While Grove Press was founded on Grove Street in New York’s Greenwich Village in 1947, its true beginning started in 1951 when risk taker, Barney Rosset Jr., purchased it and turned it into one of the most influential publishers of the 1950s, 1960s, and 1970s.
Under Rosset’s guidance, Grove Press published many of the Beats, including William S. Burroughs, Jack Kerouac, and Allen Ginsberg. Quickly it became the preeminent publisher of twentieth-century drama in America, publishing authors such as Samuel, Bertolt Brecht, Eugène Ionesco, David Mamet, Harold Pinter, and Tom Stoppard. Grove also introduced American audiences to some of the most noteworthy international authors of the time.
In the late 1950s and early 1960s, Rosset challenged the obscenity laws by publishing D. H. Lawrence’s Lady Chatterley’s Lover and Henry Miller’s Tropic of Cancer. His landmark court victories changed the American cultural landscape, and Grove Press went on to publish many literary erotic classics and groundbreaking gay fiction. On the political front, Grove Press published Frantz Fanon’s The Wretched of the Earth; The Autobiography of Malcolm X; and Che Guevara’s The Bolivian Diary, among many other titles.
In 1986, Grove Press became part of Grove Weidenfeld who later merged with Atlantic Monthly Press to form Grove Atlantic. Since 1993, Grove Press has been both a hardcover and paperback imprint of Grove Atlantic, publishing fiction, drama, poetry, literature in translation, and general nonfiction.
Atlantic Monthly Press
Atlantic Monthly Press was founded in 1917 in Boston (as legend has it, at the bar of the Parker House Hotel) as a book publishing imprint borne out of the venerable Atlantic Monthly magazine. Over the next six decades, numerous books published by Atlantic Monthly Press became bestsellers and won Pulitzer Prizes and National Book Awards, including the bestselling titles Mutiny on the Bounty; Goodbye, Mr. Chips; Ship of Fools; Fire in the Lake; The Soul of a New Machine; and Blue Highways.
Under the leadership of new owners, the press separated from the magazine in 1986 and was established as a fully independent publishing house. In the late 1980s and early 1990s, the press published the works of Raymond Carver, Ron Chernow, J. P. Donleavy, Richard Ford, Francisco Goldman, Jay McInerney, P. J. O’Rourke, Rian Malan, Jeanette Winterson, and Tobias Wolff.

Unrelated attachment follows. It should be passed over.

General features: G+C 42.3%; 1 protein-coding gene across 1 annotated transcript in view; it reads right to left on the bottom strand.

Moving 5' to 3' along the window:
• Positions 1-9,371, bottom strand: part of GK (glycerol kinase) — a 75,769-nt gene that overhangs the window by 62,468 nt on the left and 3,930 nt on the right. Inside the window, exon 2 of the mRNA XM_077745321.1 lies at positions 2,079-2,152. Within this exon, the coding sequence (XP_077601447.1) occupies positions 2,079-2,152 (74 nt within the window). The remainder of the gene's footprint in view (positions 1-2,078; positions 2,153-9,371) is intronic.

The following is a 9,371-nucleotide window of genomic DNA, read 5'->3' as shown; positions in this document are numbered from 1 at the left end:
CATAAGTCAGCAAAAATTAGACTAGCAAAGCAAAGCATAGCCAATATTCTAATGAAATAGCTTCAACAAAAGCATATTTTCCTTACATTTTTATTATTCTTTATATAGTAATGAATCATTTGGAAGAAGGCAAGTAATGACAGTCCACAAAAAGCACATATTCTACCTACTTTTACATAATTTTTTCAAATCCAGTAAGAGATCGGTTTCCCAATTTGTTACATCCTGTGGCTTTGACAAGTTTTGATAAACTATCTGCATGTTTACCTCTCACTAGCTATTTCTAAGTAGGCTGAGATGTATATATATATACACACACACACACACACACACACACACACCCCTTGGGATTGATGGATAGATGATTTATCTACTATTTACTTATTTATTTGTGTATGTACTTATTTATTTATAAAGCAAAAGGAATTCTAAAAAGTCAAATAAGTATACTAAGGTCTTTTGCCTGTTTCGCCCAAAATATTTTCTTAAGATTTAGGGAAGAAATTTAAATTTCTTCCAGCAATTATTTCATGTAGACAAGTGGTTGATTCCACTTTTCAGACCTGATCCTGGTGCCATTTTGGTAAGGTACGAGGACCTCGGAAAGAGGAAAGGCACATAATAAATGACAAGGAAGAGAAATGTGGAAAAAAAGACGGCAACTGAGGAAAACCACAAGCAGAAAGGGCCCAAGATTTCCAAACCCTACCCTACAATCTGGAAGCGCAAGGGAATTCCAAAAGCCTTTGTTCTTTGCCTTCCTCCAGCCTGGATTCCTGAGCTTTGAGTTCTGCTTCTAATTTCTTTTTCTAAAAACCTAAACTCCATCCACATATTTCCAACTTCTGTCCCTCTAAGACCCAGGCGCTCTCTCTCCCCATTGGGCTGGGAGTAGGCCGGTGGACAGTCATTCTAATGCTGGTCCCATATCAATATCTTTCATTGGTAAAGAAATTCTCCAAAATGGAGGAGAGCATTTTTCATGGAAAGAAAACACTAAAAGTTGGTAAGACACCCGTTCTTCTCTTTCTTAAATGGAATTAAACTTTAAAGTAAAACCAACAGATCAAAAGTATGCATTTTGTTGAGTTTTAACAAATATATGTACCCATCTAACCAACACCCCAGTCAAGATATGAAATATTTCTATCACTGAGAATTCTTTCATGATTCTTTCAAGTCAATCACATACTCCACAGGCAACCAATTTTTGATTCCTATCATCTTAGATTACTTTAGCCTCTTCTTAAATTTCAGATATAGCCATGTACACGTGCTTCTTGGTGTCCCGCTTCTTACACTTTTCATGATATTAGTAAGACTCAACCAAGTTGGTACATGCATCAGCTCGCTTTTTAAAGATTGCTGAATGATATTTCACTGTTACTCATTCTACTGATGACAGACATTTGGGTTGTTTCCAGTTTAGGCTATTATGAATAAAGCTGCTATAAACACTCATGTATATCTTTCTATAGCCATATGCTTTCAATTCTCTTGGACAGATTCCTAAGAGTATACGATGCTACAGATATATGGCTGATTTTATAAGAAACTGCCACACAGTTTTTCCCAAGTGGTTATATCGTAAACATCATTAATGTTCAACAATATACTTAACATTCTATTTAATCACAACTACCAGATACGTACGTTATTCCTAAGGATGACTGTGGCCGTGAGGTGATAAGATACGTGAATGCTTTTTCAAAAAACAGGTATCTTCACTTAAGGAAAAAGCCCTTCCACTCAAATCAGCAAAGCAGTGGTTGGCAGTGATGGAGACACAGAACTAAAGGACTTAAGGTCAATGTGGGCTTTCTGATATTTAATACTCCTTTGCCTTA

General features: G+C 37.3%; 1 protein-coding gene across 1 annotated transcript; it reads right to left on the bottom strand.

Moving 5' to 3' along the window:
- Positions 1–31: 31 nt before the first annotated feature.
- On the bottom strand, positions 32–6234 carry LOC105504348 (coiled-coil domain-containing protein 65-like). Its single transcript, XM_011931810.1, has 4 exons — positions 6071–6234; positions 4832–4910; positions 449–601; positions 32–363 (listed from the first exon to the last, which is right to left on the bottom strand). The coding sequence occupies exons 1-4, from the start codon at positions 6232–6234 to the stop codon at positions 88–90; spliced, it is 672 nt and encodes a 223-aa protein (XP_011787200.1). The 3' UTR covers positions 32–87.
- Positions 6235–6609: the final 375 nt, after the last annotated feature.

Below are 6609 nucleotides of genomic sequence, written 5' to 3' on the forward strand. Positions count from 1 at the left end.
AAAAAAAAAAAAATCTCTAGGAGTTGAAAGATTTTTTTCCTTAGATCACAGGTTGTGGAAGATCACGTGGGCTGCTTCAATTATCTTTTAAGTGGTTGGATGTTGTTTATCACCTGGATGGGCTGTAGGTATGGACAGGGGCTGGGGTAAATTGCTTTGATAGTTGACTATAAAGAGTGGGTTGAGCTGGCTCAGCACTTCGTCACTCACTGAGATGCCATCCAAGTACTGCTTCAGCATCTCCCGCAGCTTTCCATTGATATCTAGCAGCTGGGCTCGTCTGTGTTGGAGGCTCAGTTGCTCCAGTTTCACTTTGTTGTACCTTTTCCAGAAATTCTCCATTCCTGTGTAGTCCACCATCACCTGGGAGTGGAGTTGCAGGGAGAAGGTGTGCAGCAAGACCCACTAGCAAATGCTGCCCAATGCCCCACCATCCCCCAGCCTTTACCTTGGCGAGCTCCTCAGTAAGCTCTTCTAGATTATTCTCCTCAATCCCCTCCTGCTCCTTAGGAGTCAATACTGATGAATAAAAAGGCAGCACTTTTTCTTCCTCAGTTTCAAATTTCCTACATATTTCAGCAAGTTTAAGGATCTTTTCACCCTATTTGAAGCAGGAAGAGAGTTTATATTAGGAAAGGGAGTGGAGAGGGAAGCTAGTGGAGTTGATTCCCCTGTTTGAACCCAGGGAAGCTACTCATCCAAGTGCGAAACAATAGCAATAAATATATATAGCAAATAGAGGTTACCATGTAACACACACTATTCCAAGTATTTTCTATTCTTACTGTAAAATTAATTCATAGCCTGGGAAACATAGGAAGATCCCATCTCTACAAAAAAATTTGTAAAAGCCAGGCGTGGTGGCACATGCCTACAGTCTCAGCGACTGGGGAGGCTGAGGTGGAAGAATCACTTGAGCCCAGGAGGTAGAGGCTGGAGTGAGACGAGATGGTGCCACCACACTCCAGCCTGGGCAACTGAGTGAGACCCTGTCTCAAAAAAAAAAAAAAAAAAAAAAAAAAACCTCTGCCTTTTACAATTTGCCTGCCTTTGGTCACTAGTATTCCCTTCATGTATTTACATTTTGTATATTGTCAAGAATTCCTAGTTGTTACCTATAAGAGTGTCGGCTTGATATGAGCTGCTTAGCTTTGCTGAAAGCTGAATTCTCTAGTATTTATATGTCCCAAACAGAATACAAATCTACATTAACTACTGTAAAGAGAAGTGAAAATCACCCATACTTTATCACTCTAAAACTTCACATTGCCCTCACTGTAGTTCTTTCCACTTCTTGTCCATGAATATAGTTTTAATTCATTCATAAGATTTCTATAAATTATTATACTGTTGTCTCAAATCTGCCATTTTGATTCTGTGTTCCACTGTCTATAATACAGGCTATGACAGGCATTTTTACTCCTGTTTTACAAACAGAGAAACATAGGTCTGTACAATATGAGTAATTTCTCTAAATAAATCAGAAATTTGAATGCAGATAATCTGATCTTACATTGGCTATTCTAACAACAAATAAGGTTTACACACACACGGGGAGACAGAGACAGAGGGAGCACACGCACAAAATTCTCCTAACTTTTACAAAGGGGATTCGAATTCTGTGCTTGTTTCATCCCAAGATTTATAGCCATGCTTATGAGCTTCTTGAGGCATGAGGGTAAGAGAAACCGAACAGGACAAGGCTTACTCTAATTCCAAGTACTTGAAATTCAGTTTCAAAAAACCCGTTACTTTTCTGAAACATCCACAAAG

Since 1993, Atlantic Monthly Press has been one of two hardcover imprints of Grove Atlantic, publishing fiction, history, biography, and narrative nonfiction. Notable authors and titles include Sherman Alexie’s The Lone Ranger and Tonto Fistfight in Heaven, Mark Bowden’s Black Hawk Down, Candace Bushnell’s Sex and the City, George Crile’s Charlie Wilson’s War, Leif Enger’s Peace Like a River, Charles Frazier’s Cold Mountain, Sheri Holman’s The Dress Lodger, and many more.
In the 1960s, Grove Press’s owner Barney J. Rosset wanted to help bring classic Grove Press titles to a wider audience. The result of his vision became Black Cat, a new imprint that published low-priced, mass-market paperbacks of some of classics modern literature. There were Black Cat editions of Henry Miller’s Tropic of Cancer, William S. Burroughs’s Naked Lunch, Hubert Selby Jr.’s Last Exit to Brooklyn, Jack Kerouac’s The Subterraneans, and many other classic Grove Press titles.
In 1984 Black Cat as well as its distinctive Roy Kuhlman-designed round cat face logo were retired, but both were revived in 2004. Since its resurrection, numerous Black Cat titles have become bestsellers, won awards, and received major reviews and media attention.
Today, Black Cat is the original trade paperback imprint of Grove Atlantic and features cutting-edge fiction that appeals to a broad readership.
The Mysterious Press
Founded in 1975 by Otto Penzler, The Mysterious Press is all about mystery, crime, and suspense fiction. It was one of the first presses to produce well-made books with acid-free paper, full cloth bindings, and full-color dust jackets by accomplished artists. Under Penzler’s influence, The Mysterious Press was also the first publishing company to issue mystery fiction in limited, signed, slipcased editions. Among its first authors were Ross Macdonald, Isaac Asimov, Cornell Woolrich, and Robert Bloch.
For seven years, Penzler revolutionized the category of mystery fiction by himself until an entrepreneur provided funding. During this period, the imprint’s roster grew quickly to include Donald E. Westlake, Patricia Highsmith, James Ellroy, Mickey Spillane, James M. Cain, and Raymond Chandler. With distribution help from Farrar, Stratus, and Giroux, The Mysterious Press continued to thrive, and in 1984, it joined Warner Books and expanded its publishing program to include paperbacks. Quickly, The Mysterious Press was releasing more than an astounding one hundred books a year.
In 1989 Penzler sold the imprint to Warner Books and reacquired it from Hachette in 2009. As an imprint of Grove Atlantic, the current incarnation of The Mysterious Press has published works by Edgar Allan Poe Award-winning authors Thomas H. Cook, Andrew Klavan, and Thomas Perry, as well as some of today’s bestselling mystery authors including Ken Bruen, Joyce Carol Oates, Robert Olen Butler, Dashiell Hammett, James Carlos Blake, John Katzenbach, and Charles McCarry.